I thought FX’s mini-series “The People vs. O.J. Simpson: An American Crime Story” would be dreadful. But once I sat down to truly let it wash over me, I was mesmerized.
With the exception of Cuba Gooding, Jr., who seems to be Boyz-N-The-Hood‘s Tre Styles in practically every movie he’s ever appeared in except Radio, the acting was superb. The writing was fantastic. It took me back to cursing at the television screen during the Knicks’ 91-84 Game 5 win over the Houston Rockets in 1994, which gave New York a 3-2 lead in the NBA Finals, when NBC, whom OJ worked for at the time as an NFL analyst, interrupted the coverage to air the Bronco chase.
We were taken inside the lives of each of the key characters of a drama that America could never get enough of. The OJ trial was the country’s first head-long foray into the behemoth that would become a reality television.
From sports to crime to law to sex to drugs to a shocking fall of a once-revered hero, the story had all of the elements that made it uniquely and grotesquely appealing. With race thrown in, and the specter of racial profiling, crooked cops, celebrity, wealth, inter-racial marriage, power and physical abuse, it was also a forceful and disparaging look through the American lens at our culture and society at a time in the direct aftermath of the Los Angeles Riots two years prior.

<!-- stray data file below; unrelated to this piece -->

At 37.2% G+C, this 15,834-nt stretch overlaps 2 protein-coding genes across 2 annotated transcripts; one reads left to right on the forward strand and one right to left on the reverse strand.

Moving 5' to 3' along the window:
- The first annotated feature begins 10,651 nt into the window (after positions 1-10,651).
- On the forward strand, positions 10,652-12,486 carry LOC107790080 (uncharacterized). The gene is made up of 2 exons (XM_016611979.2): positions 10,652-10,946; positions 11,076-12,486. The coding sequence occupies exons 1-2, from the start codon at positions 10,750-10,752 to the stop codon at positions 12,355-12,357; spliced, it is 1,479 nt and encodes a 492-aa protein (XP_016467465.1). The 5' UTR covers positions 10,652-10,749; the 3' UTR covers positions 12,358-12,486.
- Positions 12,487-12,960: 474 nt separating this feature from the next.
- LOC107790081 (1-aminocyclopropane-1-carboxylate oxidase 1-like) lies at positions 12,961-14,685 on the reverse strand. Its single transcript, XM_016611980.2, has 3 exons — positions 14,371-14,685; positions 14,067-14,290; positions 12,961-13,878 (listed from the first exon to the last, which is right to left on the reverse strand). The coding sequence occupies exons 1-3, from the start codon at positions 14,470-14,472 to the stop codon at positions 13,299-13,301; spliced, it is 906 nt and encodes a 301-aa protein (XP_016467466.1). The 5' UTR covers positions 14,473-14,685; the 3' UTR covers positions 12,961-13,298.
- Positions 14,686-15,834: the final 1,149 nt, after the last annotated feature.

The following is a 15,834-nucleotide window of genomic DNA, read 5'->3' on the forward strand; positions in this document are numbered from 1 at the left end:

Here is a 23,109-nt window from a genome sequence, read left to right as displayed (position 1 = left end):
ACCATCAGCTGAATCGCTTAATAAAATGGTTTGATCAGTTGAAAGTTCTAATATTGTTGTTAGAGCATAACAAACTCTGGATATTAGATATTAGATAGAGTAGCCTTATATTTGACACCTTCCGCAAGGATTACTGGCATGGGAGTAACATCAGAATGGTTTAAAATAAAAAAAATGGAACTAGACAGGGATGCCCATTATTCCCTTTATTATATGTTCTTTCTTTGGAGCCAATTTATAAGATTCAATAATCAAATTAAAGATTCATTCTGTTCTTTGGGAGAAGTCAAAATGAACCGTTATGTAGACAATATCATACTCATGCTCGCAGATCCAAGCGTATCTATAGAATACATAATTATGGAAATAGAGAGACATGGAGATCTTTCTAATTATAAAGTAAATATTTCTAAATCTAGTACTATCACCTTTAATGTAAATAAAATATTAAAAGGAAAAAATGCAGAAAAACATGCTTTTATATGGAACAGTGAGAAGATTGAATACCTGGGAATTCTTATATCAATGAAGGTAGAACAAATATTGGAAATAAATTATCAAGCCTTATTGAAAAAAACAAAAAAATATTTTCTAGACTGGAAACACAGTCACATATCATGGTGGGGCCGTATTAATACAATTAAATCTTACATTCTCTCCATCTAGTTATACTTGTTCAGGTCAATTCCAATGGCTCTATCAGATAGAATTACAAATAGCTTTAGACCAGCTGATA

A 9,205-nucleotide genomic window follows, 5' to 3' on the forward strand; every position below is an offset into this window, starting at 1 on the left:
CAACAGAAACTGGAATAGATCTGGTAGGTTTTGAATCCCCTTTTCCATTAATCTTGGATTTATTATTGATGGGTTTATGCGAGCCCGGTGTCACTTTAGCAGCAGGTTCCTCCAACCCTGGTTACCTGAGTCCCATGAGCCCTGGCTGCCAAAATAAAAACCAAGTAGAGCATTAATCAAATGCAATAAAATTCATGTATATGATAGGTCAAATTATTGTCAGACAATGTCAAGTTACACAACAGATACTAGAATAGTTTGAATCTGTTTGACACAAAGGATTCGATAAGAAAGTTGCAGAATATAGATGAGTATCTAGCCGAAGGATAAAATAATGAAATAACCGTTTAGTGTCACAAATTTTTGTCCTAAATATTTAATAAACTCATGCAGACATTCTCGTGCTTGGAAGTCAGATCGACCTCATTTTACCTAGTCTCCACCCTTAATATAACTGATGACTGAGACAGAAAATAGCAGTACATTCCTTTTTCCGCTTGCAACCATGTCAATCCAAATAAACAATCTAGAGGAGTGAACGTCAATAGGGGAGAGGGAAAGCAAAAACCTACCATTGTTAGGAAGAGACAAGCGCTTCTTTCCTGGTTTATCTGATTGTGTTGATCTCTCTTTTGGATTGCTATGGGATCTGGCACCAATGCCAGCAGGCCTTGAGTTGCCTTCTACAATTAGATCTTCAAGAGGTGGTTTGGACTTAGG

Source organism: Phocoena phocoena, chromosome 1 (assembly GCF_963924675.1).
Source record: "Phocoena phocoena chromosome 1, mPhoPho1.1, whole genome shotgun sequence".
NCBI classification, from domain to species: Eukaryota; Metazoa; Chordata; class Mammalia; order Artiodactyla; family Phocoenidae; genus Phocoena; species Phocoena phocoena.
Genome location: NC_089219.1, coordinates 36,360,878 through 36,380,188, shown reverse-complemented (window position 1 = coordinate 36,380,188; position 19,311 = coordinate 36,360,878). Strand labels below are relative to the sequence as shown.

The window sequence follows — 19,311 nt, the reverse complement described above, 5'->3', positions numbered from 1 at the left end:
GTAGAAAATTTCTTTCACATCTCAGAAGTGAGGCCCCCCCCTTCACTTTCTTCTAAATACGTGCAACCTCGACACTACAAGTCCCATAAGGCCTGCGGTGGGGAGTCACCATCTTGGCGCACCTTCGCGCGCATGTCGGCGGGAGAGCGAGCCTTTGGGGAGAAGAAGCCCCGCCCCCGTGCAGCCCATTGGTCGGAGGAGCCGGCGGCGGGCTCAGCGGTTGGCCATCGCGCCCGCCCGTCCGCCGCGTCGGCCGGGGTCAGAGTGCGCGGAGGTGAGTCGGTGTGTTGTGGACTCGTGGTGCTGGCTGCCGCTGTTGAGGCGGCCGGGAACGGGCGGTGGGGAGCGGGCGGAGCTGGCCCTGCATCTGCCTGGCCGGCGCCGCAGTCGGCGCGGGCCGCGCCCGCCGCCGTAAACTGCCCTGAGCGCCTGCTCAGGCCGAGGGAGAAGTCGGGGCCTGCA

Tomorrow’s opening chapter of the five-part ESPN documentary focuses on OJ’s rise out of the housing projects in San Francisco to becoming a household name at USC, where he won the Heisman Trophy in 1968.
I’m anxious to see how they handle Simpson’s collegiate career against the backdrop of what was happening to black people within the civil rights movement at the time, when the sports world gave us two of its more iconic activist moments: Muhammad Ali pulling the covers back on the Vietnam conflict and the Black Power salutes of John Carlos and Tommy Smith at the Mexico City Olympics.
Thus far, the reviews of the work have been nothing but glowing. I’ve heard that it is the defining examination of OJ, the America that embraced him, the Black America that he purposely distanced himself from, the dueling American pathologies on race, on who we are as the macabre, shallow, duplicitous, vain and cruel country that lurks underneath the abundant and corrosive lies of equality.
Hopefully, through director Ezra Edelman’s lens, we’ll get an exhaustive and authoritative examination that ripples far beyond the specter of OJ, Nicole and the LAPD and into an actual collective introspection of the United States of America, and what it says about who we are. And I don’t expect the conclusions to be anything but ugly.
I’m looking forward to it.